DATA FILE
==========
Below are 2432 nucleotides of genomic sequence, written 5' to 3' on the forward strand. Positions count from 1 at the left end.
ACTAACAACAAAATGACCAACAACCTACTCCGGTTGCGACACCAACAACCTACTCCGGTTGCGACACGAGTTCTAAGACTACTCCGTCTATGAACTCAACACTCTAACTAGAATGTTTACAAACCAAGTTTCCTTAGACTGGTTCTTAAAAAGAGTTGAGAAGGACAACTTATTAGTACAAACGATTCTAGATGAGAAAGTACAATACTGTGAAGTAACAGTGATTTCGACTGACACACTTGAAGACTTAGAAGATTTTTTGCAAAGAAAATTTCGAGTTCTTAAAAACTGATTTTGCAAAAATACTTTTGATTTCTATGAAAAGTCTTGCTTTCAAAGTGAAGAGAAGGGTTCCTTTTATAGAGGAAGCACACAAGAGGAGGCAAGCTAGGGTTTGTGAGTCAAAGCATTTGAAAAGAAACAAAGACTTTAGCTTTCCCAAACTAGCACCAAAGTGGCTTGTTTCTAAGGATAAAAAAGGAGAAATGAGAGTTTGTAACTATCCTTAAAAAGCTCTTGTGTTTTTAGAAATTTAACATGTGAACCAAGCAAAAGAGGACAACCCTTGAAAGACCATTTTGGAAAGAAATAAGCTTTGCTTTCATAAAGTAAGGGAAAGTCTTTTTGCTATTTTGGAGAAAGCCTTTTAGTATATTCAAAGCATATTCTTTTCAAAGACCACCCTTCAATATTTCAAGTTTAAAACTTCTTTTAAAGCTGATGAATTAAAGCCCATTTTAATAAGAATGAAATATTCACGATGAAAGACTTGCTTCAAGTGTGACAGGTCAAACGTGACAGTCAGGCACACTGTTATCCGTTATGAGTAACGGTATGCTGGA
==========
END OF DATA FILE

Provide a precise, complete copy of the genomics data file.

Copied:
Below are 2432 nucleotides of genomic sequence, written 5' to 3' on the forward strand. Positions count from 1 at the left end.
ACTAACAACAAAATGACCAACAACCTACTCCGGTTGCGACACCAACAACCTACTCCGGTTGCGACACGAGTTCTAAGACTACTCCGTCTATGAACTCAACACTCTAACTAGAATGTTTACAAACCAAGTTTCCTTAGACTGGTTCTTAAAAAGAGTTGAGAAGGACAACTTATTAGTACAAACGATTCTAGATGAGAAAGTACAATACTGTGAAGTAACAGTGATTTCGACTGACACACTTGAAGACTTAGAAGATTTTTTGCAAAGAAAATTTCGAGTTCTTAAAAACTGATTTTGCAAAAATACTTTTGATTTCTATGAAAAGTCTTGCTTTCAAAGTGAAGAGAAGGGTTCCTTTTATAGAGGAAGCACACAAGAGGAGGCAAGCTAGGGTTTGTGAGTCAAAGCATTTGAAAAGAAACAAAGACTTTAGCTTTCCCAAACTAGCACCAAAGTGGCTTGTTTCTAAGGATAAAAAAGGAGAAATGAGAGTTTGTAACTATCCTTAAAAAGCTCTTGTGTTTTTAGAAATTTAACATGTGAACCAAGCAAAAGAGGACAACCCTTGAAAGACCATTTTGGAAAGAAATAAGCTTTGCTTTCATAAAGTAAGGGAAAGTCTTTTTGCTATTTTGGAGAAAGCCTTTTAGTATATTCAAAGCATATTCTTTTCAAAGACCACCCTTCAATATTTCAAGTTTAAAACTTCTTTTAAAGCTGATGAATTAAAGCCCATTTTAATAAGAATGAAATATTCACGATGAAAGACTTGCTTCAAGTGTGACAGGTCAAACGTGACAGTCAGGCACACTGTTATCCGTTATGAGTAACGGTATGCTGGA